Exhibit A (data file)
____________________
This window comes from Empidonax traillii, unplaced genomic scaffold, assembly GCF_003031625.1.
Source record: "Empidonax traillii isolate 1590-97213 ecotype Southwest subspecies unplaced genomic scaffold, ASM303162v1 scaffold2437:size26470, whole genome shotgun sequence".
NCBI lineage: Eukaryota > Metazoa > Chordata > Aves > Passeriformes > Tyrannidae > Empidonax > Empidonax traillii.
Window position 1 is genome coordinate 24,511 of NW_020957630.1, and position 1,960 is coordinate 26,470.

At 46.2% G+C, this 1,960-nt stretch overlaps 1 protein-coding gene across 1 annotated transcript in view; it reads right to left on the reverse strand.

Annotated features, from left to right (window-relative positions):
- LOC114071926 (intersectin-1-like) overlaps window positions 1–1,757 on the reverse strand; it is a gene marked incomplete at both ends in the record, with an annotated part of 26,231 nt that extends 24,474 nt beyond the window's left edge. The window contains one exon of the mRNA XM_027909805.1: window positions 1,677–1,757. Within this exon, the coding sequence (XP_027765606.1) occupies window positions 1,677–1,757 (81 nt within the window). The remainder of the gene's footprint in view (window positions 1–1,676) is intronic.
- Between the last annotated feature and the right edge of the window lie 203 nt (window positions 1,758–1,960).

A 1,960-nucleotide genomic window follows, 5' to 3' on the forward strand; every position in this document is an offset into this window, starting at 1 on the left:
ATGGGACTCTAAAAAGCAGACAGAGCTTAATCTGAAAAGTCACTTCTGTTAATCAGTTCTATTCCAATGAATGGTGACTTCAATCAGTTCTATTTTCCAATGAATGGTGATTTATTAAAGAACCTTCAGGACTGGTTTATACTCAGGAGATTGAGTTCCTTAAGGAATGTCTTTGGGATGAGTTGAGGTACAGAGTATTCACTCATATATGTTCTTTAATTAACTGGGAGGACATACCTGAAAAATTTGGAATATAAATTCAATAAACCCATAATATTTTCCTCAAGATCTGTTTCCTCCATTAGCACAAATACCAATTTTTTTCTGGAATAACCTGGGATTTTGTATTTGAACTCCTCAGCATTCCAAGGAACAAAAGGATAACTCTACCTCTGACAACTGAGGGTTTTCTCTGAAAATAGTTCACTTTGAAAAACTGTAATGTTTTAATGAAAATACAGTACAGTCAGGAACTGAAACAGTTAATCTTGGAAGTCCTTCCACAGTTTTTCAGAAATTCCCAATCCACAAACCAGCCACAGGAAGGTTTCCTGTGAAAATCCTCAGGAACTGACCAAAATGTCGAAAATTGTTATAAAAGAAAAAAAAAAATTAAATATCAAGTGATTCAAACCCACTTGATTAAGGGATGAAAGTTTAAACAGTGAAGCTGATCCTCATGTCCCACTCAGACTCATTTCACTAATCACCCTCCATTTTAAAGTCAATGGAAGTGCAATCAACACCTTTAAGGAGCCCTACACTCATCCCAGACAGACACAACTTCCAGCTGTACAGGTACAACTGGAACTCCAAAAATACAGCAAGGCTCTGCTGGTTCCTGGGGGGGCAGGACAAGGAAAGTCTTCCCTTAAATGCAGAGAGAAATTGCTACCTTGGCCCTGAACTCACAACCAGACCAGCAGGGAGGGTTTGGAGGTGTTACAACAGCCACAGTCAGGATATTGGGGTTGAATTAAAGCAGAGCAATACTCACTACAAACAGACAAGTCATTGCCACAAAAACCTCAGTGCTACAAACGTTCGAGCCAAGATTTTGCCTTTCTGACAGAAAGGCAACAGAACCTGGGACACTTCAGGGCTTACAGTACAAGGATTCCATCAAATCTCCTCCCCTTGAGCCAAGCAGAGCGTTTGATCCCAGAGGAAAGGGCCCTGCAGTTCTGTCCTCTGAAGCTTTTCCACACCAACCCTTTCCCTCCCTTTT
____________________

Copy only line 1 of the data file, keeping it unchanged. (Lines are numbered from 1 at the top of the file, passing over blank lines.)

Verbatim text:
This window comes from Empidonax traillii, unplaced genomic scaffold, assembly GCF_003031625.1.